In truth, the 1200 is bigger and better, faster and meaner. And Euro3 compliant. It does nearly everything better than the 1150. Yet unlike the 1098 vs 999 splitting heirs of a couple of months back it does nothing to show-up the shortcomings of its predecessor, if anything it highlights the 1150's strengths. Eventually math replaces emotion: if you've got £5000 you buy the 1150; £10,000 you buy the 1200. Either way you're not going to be disappointed.

AN EXPERT SAYS...

Nick Plumb is King Kahuna at Touratech UK, purveyors of bespoke adventure kit to BMW owners. Twice a Dakar finisher he lives and breathes Adventures

"THE 1150 ADVENTURE was an amazing bike, so big you thought it couldn't physically do what it did - but it did. Following on from the R80 and R100GSs it really created the market for Touratech, it was a brute and enthusiasts loved modifying it.

The 1150 is of course heavier than the 1200, but with weight you only feel it when you're pushing it or riding very slowly and there are occasions where weight helps. The 1150 used its weight well.

When the 1200GS came out I tried one and immediately went back to the 1150 Adventure - it was so much better. But the 1200 Adventure has moved things along. BMW have worked with Touratech in developing the bike and you can see our input in items like the handlebars and pegs, the crash bars and racks - all Touratech influenced.

But the 1200 Adventure does seem to be veering toward sport bike mentality. You can feel it in the engine's character and the owners are different, the kind of products they buy are more personalisations - sort of bling - over the functionality that 1150 owners sought. And I worry about the CAN bus. Maybe this is BMW's version of perfection - but we all know perfection can go wrong. And this system relies on you calling the number on the key tag for a repair. Not good for rugged go-anywhere riding.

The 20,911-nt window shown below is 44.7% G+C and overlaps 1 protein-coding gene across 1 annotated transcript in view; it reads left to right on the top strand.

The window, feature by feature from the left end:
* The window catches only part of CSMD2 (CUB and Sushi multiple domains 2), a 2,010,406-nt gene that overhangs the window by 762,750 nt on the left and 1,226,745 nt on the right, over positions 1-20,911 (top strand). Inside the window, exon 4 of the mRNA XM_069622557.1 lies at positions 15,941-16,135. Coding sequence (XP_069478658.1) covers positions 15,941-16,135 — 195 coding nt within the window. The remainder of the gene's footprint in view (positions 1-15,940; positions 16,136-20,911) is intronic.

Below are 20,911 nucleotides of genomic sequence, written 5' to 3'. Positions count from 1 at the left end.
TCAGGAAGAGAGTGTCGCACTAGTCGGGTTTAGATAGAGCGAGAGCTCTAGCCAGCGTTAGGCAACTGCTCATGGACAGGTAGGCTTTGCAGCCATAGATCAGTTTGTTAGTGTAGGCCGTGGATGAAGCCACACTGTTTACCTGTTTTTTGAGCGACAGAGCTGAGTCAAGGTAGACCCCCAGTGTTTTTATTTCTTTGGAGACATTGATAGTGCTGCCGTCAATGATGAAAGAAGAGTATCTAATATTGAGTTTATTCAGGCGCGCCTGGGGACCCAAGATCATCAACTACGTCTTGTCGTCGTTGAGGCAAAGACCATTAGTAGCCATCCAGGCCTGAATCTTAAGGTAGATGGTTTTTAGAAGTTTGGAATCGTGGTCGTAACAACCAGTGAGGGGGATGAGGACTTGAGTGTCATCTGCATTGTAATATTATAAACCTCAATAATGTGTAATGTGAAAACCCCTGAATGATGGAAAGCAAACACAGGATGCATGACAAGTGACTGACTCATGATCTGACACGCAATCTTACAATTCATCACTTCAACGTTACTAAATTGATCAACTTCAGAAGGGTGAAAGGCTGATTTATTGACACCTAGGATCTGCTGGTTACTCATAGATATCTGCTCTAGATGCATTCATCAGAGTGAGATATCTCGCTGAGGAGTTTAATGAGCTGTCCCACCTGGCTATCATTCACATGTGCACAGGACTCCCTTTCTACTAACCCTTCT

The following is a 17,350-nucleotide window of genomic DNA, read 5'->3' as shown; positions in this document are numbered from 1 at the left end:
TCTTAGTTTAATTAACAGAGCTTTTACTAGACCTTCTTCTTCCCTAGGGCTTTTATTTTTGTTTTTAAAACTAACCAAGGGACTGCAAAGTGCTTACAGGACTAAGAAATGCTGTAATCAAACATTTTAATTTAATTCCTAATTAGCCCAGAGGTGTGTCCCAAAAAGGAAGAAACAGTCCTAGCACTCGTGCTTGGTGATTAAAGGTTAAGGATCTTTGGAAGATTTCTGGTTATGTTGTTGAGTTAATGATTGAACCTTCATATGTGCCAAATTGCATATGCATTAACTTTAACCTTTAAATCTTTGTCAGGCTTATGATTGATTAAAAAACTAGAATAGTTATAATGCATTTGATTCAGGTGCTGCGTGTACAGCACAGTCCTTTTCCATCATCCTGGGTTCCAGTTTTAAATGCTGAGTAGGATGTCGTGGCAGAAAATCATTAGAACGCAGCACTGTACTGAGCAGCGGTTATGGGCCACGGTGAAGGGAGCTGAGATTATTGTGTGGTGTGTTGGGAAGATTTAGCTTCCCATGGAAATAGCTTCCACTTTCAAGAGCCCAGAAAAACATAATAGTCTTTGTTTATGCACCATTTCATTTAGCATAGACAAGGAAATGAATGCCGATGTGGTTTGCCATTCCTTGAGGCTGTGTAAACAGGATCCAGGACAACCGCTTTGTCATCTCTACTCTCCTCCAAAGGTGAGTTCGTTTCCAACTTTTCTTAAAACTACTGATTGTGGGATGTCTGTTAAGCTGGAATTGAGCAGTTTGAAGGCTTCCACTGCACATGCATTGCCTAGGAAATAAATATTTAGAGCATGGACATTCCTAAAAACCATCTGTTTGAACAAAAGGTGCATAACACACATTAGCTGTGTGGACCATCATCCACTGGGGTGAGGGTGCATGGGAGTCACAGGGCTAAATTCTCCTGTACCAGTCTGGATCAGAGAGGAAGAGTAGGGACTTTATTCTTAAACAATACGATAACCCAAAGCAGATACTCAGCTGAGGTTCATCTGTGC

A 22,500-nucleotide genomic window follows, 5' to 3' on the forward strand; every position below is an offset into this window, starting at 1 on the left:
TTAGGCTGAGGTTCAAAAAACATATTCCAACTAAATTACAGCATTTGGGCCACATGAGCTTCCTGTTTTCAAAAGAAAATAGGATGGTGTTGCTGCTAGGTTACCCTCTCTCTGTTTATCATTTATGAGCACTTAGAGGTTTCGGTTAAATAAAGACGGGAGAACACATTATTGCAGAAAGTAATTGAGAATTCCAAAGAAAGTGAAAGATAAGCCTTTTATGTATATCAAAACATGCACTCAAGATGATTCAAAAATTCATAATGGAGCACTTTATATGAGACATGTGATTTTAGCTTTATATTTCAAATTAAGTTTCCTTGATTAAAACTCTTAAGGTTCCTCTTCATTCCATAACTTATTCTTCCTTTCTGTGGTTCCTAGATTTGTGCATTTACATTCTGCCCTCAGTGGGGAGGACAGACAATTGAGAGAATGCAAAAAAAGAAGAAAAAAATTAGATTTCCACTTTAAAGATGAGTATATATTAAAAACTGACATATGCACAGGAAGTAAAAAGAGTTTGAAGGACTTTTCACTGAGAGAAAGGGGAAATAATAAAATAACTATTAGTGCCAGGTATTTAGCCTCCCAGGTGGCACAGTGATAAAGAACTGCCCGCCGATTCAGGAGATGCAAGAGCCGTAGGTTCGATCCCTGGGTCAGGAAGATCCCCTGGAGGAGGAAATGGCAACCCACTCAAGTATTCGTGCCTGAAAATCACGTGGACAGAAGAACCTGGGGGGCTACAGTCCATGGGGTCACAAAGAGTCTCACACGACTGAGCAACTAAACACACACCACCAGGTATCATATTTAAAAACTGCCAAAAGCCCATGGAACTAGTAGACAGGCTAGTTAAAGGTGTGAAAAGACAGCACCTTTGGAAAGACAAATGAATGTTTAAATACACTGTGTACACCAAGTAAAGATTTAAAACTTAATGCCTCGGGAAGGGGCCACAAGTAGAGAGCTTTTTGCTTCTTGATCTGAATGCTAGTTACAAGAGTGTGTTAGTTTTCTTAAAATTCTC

For me the 1150 is THE Adventure. Yet I'm getting a 1200 very soon and I'm still very excited about that!"

Touratech UK: 01792 816660

ANOTHER EXPERT SAYS...

Simon Pavey is Big Cheese at BMW's Off-Road Skills in West Wales. Multiple Dakar Rally finisher, thrasher extraordinaire of GS Adventures in the dirt he is, alas, an Australian. Which goes to show, no one's perfect

"ALTHOUGH I HAVE considerable experience of both BMW GS Adventures it has been two years since I have ridden the 1150. I loved the 1150 and when the new 1200 came along I was worried that it just wouldn't have the same character.

Worry I shouldn't have, as within days I loved the newer Adventure even more. Having them side-by-side served to remind me why - because it's an 1150 Adventure with more... more power, more torque, more wind protection, more features and all round more capability.

Don't get me wrong, the 1150 is still a great bike because the smooth tractable engine makes it a silky joy to ride in its own special way. If you can afford the latest GS grab one now, but if the 1200 Adventure is stretching the seams of your wallet too far then you really shouldn't fret - I guarantee that every time you swing your leg over either GS Adventure, you'll get back off with a giant grin on you face."

BMW Off-Road Skills: 0800 131282

SPECS - R1150GS ADVENTURE

TYPE - TRAIL

PRODUCTION DATE - 2005

PRICE NEW - £5000 (USED)

ENGINE CAPACITY - 1130cc

POWER - 74.8bhp@6800rpm

TORQUE - 66.6lb.ft@5300rpm

WEIGHT - 253kg

SEAT HEIGHT - 900mm

FUEL CAPACITY - 30L

TOP SPEED - 121mph

0-60 - n/a

TANK RANGE - N/A

SPECS - R1200GS ADVENTURE

TYPE - TRAIL

PRODUCTION DATE - 2007

PRICE NEW - £9895

ENGINE CAPACITY - 1170cc

POWER - 94.9bhp@7500rpm

TORQUE - 78.8lb.ft@5500rpm

WEIGHT - 223kg

SEAT HEIGHT - 890mm OR 910mm

FUEL CAPACITY - 33L

TOP SPEED - 128.7mph

0-60 - n/a

TANK RANGE - N/A